I am a creative director at Initio Advertising. I also provide illustrative commercial art for other creative agencies through Schwartzrock Graphic Arts.
When did you first decide to become a graphic designer/illustrator? Was there a pivotal moment?
As a kid, drawing was the only thing I could do… so it was always understood that I would be an illustrator. Seriously, I'm not good at anything else. I now consider this a blessing. As an example, there was a girl in high school that was a brilliant student, a musician with honors and a very talented illustrator. She had so many options that I don't think she could focus on one. She had so much talent but never did anything career-wise. In high school, I knew I didn't have the chops to be a "Norman Rockwell", so I steered towards graphic design.
Who do you look up to? Who are your heroes in the industry?
You've got some of them on your website, Jeff. I deeply am in awe of Paul Howalt, Von Glitchka, Chris Parks and Ty Mattson. I also worked as a comic book artist, so I've been influenced by Jack Kirby, Mike Mignola and others.
Where does your training come from? Self-taught? College/Art School?
As a kid, I holed up in my dad's vacant office and drew all day long. We also had a hobby farm and I shared the responsibility of herding our 40+ goats in the summer time. I would take my paper and pad with me and sketch in the woods and hills. But, I never drew goats. I hated those creatures.
How do you keep "fresh" within your industry?
I now find it super valuable to surround myself with young talent. It's very helpful to get their perspective… because it is so easy to keep doing what you're comfortable with. Even so, I feel my age much of the time. It helps to have fun-loving clients like Target, but I think the best way to stay fresh is to be surrounded by fresh ideas.
What are some of your current projects?
Honestly, all I'm working right now are ads for hospitals, hearing aids and medical devices. In recent years, I've tried to get an education in marketing and strategy. To that end, I'm now a partner and creative director for a small advertising agency. I feel like I'm in school again. As we get older, our real value is based in smart thinking, not so much about pretty pictures.
Which of your projects are you the most proud of? And why?
I actually don't like anything I produce. Once I finish a project, I begin to hate it. All I can see are the things I could have done better. If I had to show something, I would say the whole comic book series, ArmorQuest. So much of my work is small pieces (a logo, picture, etc.). ArmorQuest was a year of my life. The whole series is being published soon. It will feel good to hold it in my hand.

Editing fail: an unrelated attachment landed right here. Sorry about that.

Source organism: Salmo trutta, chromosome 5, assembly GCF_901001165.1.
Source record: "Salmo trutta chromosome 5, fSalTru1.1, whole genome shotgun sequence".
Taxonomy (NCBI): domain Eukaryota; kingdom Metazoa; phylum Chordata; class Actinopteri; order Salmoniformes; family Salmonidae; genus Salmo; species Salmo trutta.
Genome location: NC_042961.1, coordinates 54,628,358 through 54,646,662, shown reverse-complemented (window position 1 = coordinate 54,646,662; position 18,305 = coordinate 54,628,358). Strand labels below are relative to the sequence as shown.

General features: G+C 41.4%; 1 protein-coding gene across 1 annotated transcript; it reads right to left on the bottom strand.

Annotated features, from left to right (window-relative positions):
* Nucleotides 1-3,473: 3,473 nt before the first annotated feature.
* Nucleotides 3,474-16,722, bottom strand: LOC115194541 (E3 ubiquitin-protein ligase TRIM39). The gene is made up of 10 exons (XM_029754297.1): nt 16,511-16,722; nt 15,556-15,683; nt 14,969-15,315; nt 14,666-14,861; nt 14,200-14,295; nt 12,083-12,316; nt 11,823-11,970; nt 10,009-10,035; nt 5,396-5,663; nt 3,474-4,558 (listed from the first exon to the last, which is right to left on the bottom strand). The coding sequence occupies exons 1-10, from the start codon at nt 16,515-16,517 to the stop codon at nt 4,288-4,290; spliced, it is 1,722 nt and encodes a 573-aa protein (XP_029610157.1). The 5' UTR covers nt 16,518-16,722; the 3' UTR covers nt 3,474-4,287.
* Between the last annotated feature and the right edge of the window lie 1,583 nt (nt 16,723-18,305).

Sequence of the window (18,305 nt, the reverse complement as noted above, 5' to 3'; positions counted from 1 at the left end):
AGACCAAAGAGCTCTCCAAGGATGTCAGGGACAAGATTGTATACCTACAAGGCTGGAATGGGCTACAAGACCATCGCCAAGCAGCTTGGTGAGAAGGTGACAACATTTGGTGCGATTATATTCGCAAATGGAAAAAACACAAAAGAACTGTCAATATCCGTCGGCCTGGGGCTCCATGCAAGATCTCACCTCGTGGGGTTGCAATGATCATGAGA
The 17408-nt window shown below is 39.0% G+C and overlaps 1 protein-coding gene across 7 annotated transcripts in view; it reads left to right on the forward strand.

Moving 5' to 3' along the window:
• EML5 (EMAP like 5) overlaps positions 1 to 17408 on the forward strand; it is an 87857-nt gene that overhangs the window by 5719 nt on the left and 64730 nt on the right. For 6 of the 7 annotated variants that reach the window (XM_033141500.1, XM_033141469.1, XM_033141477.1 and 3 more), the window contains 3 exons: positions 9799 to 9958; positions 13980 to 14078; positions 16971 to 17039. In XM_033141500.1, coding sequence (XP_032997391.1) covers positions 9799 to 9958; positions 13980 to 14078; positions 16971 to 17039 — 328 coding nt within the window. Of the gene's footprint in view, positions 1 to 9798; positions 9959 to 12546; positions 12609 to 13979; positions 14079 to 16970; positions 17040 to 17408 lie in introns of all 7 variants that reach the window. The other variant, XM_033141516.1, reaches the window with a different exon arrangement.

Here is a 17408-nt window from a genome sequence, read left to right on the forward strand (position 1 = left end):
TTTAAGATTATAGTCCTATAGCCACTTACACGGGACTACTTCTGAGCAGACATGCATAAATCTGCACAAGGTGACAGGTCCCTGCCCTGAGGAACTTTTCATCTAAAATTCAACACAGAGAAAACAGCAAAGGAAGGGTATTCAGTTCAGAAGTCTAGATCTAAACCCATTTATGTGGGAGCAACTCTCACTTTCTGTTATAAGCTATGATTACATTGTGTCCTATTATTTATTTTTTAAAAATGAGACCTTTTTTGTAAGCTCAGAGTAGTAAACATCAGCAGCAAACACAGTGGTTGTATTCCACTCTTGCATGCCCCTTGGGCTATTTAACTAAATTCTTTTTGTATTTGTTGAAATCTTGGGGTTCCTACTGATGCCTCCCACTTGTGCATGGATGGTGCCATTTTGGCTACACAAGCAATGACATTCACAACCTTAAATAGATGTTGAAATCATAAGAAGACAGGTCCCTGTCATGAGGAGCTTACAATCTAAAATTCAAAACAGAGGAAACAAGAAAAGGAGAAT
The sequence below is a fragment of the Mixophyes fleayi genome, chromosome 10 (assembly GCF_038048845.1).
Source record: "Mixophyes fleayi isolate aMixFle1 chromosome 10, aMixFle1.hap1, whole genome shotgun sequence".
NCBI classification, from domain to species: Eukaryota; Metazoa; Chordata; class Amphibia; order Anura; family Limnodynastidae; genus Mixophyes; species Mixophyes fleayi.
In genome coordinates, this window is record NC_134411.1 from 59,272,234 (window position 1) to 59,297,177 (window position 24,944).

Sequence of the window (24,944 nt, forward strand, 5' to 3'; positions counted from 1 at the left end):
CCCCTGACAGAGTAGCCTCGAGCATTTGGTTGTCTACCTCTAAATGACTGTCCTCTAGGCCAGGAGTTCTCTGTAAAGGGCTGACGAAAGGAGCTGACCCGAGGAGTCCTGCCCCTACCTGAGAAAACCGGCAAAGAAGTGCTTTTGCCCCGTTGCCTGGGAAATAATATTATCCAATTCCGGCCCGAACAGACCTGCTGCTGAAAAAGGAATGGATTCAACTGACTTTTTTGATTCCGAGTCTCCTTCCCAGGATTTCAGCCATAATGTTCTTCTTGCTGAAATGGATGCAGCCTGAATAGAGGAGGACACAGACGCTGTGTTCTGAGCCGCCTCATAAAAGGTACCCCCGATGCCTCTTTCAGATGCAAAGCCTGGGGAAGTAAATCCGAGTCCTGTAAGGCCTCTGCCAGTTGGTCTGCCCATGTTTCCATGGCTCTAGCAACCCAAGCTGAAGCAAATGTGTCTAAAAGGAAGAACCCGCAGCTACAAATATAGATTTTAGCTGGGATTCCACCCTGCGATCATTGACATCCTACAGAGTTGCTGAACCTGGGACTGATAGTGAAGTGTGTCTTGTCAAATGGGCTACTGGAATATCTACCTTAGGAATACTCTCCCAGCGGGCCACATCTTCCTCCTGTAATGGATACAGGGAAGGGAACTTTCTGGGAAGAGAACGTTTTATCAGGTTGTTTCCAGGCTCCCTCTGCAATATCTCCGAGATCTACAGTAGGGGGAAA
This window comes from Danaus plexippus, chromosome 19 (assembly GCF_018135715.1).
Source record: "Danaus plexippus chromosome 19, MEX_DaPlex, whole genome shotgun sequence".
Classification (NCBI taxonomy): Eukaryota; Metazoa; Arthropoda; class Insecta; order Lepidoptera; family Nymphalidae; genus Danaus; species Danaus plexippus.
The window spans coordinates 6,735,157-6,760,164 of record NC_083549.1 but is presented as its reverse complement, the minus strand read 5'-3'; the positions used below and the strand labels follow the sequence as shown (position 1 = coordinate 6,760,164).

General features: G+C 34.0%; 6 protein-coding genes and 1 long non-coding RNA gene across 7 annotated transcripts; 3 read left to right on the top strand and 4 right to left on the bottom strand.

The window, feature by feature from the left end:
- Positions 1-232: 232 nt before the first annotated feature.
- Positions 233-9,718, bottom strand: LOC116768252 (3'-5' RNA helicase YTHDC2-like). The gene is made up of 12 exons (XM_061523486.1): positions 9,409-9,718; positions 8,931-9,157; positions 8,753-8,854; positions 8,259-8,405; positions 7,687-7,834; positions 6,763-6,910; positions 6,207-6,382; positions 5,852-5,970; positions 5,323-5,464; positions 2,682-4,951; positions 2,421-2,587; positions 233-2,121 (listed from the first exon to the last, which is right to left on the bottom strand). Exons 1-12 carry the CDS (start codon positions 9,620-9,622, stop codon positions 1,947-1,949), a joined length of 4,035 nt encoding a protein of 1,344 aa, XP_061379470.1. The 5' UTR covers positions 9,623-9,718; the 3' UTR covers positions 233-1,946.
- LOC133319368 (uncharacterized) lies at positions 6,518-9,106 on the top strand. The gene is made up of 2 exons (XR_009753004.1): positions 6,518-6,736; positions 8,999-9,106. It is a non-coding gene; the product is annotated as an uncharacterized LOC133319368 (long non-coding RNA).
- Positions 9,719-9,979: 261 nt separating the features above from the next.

Are there any areas, techniques, mediums, projects in your field that you have yet to try?
Of course. I'm excited to get deep into video. Drawing comic books was actually good practice in telling stories visually. Even though I didn't make any money in comics, the discipline of drawing comics has paid off in many other ways.
Any advice to the novice designer/illustrator?
Yes. Decide early on if you are going to be an artist or a communicator. I categorize artists as people with their own voice. Designers or commercial artists are communicators… communicating their client's voice. Knowing this important detail goes a long way. I've seen so many talented designers flounder in their careers because they work as graphic designers with an artist's ego. Serving others is the most noble occupation anyone can have.
What makes a design or illustration successful?
Mostly hard work. I've never seen a great illustrator or designer who hasn't put in his time. Timing and luck has a lot to do with it as well… but we don't usually have control over that so stick with hard work.
What do you do to keep yourself motivated and avoid burn-out?
Starving to death works for me.
Finish this sentence. "If I weren't a designer/illustrator I would have been a…"
Preach or write theology. I love the wonderful joy and simplicity of Jesus' gospel. God loves His creation. This is really good news for everyone.
And finally, what is the best thing on prime-time TV right now?
I don't watch TV. I do, however, rent Mad Men, The Good Wife and White Collar on Netflix.
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